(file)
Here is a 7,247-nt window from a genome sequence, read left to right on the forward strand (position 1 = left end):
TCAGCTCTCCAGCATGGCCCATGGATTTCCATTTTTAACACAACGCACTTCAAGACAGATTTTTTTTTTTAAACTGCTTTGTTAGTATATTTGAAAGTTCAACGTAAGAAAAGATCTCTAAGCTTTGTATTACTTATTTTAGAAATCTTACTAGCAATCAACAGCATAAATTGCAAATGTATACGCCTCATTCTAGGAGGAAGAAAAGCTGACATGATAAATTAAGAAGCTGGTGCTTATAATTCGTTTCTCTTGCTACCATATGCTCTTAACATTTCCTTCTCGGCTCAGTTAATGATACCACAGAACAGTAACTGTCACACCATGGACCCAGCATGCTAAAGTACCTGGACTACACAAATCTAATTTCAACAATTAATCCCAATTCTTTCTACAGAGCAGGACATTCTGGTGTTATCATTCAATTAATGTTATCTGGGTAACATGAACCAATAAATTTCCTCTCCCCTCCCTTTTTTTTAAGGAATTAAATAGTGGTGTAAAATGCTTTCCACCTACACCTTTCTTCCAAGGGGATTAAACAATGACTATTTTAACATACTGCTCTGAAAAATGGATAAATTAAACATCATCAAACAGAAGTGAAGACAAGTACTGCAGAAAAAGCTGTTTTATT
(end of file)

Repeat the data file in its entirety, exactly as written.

Here is a 7,247-nt window from a genome sequence, read left to right on the forward strand (position 1 = left end):
TCAGCTCTCCAGCATGGCCCATGGATTTCCATTTTTAACACAACGCACTTCAAGACAGATTTTTTTTTTTAAACTGCTTTGTTAGTATATTTGAAAGTTCAACGTAAGAAAAGATCTCTAAGCTTTGTATTACTTATTTTAGAAATCTTACTAGCAATCAACAGCATAAATTGCAAATGTATACGCCTCATTCTAGGAGGAAGAAAAGCTGACATGATAAATTAAGAAGCTGGTGCTTATAATTCGTTTCTCTTGCTACCATATGCTCTTAACATTTCCTTCTCGGCTCAGTTAATGATACCACAGAACAGTAACTGTCACACCATGGACCCAGCATGCTAAAGTACCTGGACTACACAAATCTAATTTCAACAATTAATCCCAATTCTTTCTACAGAGCAGGACATTCTGGTGTTATCATTCAATTAATGTTATCTGGGTAACATGAACCAATAAATTTCCTCTCCCCTCCCTTTTTTTTAAGGAATTAAATAGTGGTGTAAAATGCTTTCCACCTACACCTTTCTTCCAAGGGGATTAAACAATGACTATTTTAACATACTGCTCTGAAAAATGGATAAATTAAACATCATCAAACAGAAGTGAAGACAAGTACTGCAGAAAAAGCTGTTTTATT